Week 3 Assignment – OnboardingInstructions The first written assignment for this course is due in Week 3 and requires you to draw upon what you have learned in the first 3 weeks of class to analyze the total rewards sys
Week 3 Assignment – OnboardingInstructions
The first written assignment for this course is due in Week 3 and requires you to draw upon what you have learned in the first 3 weeks of class to analyze the total rewards system offered by two well-known organizations, L.L. Bean and Aflac.
To complete the assignment, you will need to read the Society for Human Resource Management (SHRM) case study,Benefits and Business at Aflac and L.L. Bean, that is posted at the bottom of this page. After reading the case study, you are to answer the questions below. Be sure to incorporate appropriate scholarly and practitioner references to support your key ideas. The total length of your assignment should be no more than 5-6 pages, not including the cover page and reference list. The assignment is worth 100 points and 20% of your total grade. It will be scored according to the corresponding grading rubric that is posted at the end of this page.
Case Study Questions. Pick one of the companies presented in the SHRM case study, either Aflac or L.L. Bean, and answer the following:
Think about the internal strengths and weaknesses of the company. How, if at all, did the firm respond to these factors from a total rewards perspective? 25 points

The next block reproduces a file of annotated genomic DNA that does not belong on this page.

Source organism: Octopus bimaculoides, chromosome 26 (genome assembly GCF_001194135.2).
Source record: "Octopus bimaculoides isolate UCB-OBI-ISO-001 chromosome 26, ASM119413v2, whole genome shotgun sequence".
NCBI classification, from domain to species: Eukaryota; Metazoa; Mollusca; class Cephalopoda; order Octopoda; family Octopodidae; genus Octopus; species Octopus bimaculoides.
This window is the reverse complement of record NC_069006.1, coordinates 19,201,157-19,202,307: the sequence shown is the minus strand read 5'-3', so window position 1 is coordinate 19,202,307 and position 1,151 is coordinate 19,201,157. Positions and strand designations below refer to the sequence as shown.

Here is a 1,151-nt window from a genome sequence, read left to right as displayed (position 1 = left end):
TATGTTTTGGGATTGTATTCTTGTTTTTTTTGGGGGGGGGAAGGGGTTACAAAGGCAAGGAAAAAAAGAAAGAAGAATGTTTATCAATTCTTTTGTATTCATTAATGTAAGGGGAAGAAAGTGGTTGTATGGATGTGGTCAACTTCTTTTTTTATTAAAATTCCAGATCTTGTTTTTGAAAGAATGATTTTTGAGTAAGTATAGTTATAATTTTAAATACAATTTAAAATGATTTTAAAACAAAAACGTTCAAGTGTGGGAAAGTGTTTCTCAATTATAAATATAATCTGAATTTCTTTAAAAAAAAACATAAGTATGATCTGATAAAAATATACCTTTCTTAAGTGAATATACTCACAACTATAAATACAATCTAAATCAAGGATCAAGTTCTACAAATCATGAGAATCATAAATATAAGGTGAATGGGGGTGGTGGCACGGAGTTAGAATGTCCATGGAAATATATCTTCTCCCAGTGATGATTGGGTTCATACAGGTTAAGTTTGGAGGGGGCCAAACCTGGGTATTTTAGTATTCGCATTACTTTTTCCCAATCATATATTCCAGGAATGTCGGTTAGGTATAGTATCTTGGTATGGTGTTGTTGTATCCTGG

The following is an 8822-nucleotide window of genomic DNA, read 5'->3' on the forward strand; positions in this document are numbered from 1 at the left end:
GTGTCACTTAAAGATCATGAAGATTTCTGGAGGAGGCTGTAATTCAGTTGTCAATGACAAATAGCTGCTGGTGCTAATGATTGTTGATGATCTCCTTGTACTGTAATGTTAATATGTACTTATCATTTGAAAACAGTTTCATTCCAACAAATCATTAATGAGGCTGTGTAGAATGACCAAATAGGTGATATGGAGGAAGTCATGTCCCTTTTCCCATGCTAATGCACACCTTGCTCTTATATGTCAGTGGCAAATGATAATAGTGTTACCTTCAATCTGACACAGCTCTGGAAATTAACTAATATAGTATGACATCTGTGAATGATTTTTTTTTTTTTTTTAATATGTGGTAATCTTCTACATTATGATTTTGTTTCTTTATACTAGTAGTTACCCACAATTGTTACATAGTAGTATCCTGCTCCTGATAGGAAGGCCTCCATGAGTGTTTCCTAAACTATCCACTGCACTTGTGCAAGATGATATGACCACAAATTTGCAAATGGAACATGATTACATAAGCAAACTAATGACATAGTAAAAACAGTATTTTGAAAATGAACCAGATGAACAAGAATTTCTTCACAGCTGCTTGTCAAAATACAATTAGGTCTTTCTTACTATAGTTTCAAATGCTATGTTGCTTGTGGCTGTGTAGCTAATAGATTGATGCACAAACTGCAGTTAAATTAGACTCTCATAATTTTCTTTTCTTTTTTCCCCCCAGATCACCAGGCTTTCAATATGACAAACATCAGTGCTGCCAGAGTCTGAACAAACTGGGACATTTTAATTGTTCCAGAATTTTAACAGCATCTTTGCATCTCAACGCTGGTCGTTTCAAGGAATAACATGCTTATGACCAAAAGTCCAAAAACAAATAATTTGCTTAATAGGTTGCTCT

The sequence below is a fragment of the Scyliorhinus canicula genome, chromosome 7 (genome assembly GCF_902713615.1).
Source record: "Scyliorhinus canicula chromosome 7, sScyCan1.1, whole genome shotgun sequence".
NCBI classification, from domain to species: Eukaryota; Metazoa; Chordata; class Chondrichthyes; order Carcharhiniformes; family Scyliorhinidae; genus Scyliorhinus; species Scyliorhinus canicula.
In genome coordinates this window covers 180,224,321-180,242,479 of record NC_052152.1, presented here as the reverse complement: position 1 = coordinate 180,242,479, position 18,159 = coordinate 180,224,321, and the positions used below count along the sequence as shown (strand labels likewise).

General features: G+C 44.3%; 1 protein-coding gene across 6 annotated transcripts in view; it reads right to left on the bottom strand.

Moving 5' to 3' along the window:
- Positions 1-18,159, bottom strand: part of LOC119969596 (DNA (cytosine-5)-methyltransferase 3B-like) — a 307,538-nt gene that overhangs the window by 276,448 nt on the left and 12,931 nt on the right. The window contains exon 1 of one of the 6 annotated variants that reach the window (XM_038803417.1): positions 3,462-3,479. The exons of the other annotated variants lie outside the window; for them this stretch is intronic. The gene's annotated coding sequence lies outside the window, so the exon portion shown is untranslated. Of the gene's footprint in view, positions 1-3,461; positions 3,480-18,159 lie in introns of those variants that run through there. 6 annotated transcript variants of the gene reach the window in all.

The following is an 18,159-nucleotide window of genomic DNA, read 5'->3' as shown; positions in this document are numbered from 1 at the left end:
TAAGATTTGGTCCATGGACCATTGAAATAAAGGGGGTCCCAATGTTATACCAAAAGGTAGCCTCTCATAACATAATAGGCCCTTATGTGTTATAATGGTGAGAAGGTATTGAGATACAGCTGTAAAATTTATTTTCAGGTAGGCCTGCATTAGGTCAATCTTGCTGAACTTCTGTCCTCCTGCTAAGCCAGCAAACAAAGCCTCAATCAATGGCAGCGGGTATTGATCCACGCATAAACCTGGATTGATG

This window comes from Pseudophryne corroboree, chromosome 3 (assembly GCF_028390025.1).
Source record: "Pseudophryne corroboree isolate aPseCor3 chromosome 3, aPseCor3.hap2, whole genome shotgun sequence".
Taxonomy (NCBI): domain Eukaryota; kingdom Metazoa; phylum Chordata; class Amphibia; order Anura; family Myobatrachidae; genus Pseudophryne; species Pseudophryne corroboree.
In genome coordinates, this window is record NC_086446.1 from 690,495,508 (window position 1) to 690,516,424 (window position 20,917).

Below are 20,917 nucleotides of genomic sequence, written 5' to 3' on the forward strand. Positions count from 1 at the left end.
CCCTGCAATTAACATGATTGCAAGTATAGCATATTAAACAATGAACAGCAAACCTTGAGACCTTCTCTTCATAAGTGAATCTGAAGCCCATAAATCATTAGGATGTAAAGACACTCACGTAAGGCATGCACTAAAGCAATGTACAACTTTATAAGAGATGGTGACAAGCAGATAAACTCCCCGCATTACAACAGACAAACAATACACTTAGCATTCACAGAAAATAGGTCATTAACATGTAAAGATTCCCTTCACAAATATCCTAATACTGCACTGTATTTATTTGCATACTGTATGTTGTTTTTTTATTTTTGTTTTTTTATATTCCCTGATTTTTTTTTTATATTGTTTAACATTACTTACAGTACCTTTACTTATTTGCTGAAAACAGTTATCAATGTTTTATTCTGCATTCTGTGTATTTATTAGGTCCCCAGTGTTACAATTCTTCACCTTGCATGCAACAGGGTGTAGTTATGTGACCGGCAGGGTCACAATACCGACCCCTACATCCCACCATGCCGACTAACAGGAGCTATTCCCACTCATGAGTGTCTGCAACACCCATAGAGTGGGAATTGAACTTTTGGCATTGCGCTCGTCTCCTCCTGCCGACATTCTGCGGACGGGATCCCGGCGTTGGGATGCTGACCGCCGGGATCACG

Consider the external opportunities and threats of the company. How, if at all, did the firm respond to these factors from a total rewards perspective? 25 points
Given the corporate values of the organization, what revisions would you make to its benefits program in order to better align it with the accomplishment of the company’s organizational goals and values? 50 points
1st Assignment Benefits at AFLAC and LLBean.pdf
Written Assignment Grading Rubric
Student directly addresses main question or issue, and adds new insight to the subject not provided in lectures, readings, or class discussions. Student has retained nearly all of the knowledge presented in class, and is able to synthesize this knowledge in new ways and relate to material not covered in the course.
Student competently addresses main question or issue, but does not add much new insight into the subject. That said, it is clear that the student has learned a great deal and is able to communicate this knowledge to others.
Student attempts to address main question or issue, but fails. The student has retained some information from the course, but does not fully understand its meaning or context and cannot clearly convey it to others.
Student does not address main question or issue, and it is obvious that the student has not retained pertinent information from the course or is not able to clearly convey that information to others.
Provides compelling and accurate evidence that convinces reader to accept main argument (s). The importance/relevance of all pieces of evidence is clearly stated. There are no gaps in reasoning—i.e., the reader does not need to assume anything or do additional research to accept main argument.